The mess hall was jammed, packed to the gills with people. Soldiers mingled with civilians, squeezing together on every flat surface available. The Colonel stood on top of the mess line, standing calmly watching people file in. Several soldiers throughout the room were guiding people to available spaces. A small child sat on a table, cuddling a teddy bear while a concerned father patted her hair and watched her. The Colonel knew the child's mother was gone, but he carefully set aside thoughts of his own kid and the group she'd walked in with. He had a job to do, and he'd damn well do it.
Thoughts of his girl eased his expression only slightly, until Coty and company walked through the door. Some tension went out of him as he saw them - tired, certainly, but none the worse for wear. The report from the medic said Coty's friend's arm would be just fine, and that his daughter's companions would be okay. His heart swelled with pride at the knowledge that his girl - his girl - had made it, had kept her head and stayed alive. His pulse picked up though, because he knew what was coming, and trained or not, this was going to be rough.
He'd never had a harder job, but he was a strong man and knew what he had to do. He signaled one of the soldiers, who met Coty's group at the door and escorted them down to the front, among soldiers who made a place for them and made sure they stayed together. He stepped across the table to the center, holding his hands up for silence as the door shut and the people assembled before him stilled, watching him carefully.
"Good afternoon." He scanned the crowd, pleased by how calm they were as they listened. "Well, no easy way to say this. There's good news, and bad news. The good news comes in two parts, so we'll start with that. First is, the compound is secure, and as of now and based on what we have in stock, we have supplies to last four weeks. Unless we get an influx of more people from the city. I doubt that, but it would be a welcome problem." He ran a hand over his short salt-and-pepper hair, a gesture he only made under heavy stress. The unspoken half of his purported good news was that these were all the survivors so far, and that was anything but good. Putting his mind away from the families torn apart and the massive carnage indicated by the entire population of Tampa, Florida being able to fit in one oversized mess hall, he continued.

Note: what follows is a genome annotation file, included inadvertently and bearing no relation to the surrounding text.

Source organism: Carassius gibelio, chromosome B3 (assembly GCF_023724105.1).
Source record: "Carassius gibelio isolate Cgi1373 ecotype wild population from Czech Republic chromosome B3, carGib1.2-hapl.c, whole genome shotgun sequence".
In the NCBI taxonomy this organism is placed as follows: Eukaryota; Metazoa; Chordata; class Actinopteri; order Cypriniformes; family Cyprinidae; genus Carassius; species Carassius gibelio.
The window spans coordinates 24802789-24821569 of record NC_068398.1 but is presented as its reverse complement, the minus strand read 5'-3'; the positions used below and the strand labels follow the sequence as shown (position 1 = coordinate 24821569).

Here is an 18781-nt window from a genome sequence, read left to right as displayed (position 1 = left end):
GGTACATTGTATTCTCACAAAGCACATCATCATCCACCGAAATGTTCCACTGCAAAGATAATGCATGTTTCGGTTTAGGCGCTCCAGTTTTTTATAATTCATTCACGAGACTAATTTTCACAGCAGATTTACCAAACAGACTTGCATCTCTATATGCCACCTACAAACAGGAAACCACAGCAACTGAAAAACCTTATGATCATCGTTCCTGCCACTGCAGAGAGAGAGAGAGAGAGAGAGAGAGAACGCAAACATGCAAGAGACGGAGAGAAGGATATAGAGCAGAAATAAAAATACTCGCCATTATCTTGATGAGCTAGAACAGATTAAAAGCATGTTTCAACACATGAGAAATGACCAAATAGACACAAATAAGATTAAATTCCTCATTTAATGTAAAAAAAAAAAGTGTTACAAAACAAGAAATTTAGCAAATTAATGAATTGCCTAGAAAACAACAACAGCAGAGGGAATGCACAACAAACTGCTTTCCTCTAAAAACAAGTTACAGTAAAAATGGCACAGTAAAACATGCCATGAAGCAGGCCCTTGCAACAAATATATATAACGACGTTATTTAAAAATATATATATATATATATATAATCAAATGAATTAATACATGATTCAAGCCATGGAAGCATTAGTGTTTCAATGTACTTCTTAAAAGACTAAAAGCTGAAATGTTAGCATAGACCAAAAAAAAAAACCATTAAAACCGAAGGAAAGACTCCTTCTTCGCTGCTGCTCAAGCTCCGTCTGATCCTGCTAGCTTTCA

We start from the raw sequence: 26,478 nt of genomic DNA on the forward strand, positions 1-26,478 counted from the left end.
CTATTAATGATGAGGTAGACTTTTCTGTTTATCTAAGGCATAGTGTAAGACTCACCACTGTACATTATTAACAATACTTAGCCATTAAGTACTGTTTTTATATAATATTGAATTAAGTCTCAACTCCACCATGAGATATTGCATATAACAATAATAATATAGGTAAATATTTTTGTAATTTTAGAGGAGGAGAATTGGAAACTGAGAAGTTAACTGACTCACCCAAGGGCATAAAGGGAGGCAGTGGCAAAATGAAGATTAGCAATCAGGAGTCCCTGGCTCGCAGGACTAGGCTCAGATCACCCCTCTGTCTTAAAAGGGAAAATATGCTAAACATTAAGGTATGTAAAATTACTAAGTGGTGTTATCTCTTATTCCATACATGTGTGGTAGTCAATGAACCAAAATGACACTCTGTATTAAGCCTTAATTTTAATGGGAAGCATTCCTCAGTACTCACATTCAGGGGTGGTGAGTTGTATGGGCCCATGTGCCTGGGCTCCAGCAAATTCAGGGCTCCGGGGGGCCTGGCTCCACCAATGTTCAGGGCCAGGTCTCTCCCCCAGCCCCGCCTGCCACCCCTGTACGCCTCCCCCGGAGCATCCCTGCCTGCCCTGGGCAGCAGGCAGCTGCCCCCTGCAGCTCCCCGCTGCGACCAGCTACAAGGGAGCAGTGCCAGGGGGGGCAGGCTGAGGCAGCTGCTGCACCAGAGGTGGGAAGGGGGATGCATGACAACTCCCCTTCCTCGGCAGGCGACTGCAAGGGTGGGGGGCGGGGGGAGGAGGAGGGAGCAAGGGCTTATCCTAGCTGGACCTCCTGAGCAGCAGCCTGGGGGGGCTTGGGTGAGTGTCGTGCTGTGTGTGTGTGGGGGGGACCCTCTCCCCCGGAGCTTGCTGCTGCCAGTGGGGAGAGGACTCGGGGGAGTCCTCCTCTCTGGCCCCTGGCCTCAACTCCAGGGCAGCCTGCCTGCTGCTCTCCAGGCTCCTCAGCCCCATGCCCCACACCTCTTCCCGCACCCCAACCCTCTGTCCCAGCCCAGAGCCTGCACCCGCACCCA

"The second part of this is that the medics are close to figuring out what's causing the zombie issue." One of the first few groups of survivors had been a group of two doctors and two research scientists from the USF medical center. They'd been eating lunch in the Fishbowl when the first zombies appeared, which gave them the dual advantages of forewarning and a head start. Since arriving at the base, they'd been locked in the labs with a few zombies, doing whatever it was they did. He shifted from his left foot to his right, running his hand over his head again and pausing before opening his mouth again.
"Now the bad news. We still are unable to establish contact with any other bases, or indeed any other cities. For now, we're on our own." Some angry mutterings in the back were quickly stifled by a glare. "I'm sure this won't continue to be the case, but while we continue to try to reach to other areas, we're going to focus on clearing out the Tampa Bay area and making it safe and habitable again. We'll be organizing into parties and slowly extending a clean area out from the base until we get the entire area clear. If you want to volunteer to help, you can see Sgt. Ringo after this briefing." He had a feeling Coty would volunteer, but with a sinking heart knew he needed her for something else. He made a small gesture that Coty knew well, a small sign between them to come over once the briefing had concluded.
"Beyond that, if you have questions, concerns, or complaints, please see Lt. Butcher. Thank you." It was a short and uncomfortable briefing. He wished the news were better but it wasn't, he wished he were used to talking to civilians - but he wasn't that either. It is what it is, he reminded himself sourly, and stepped down from the table to a small corner to brace himself for the conversation he had to have with his girl.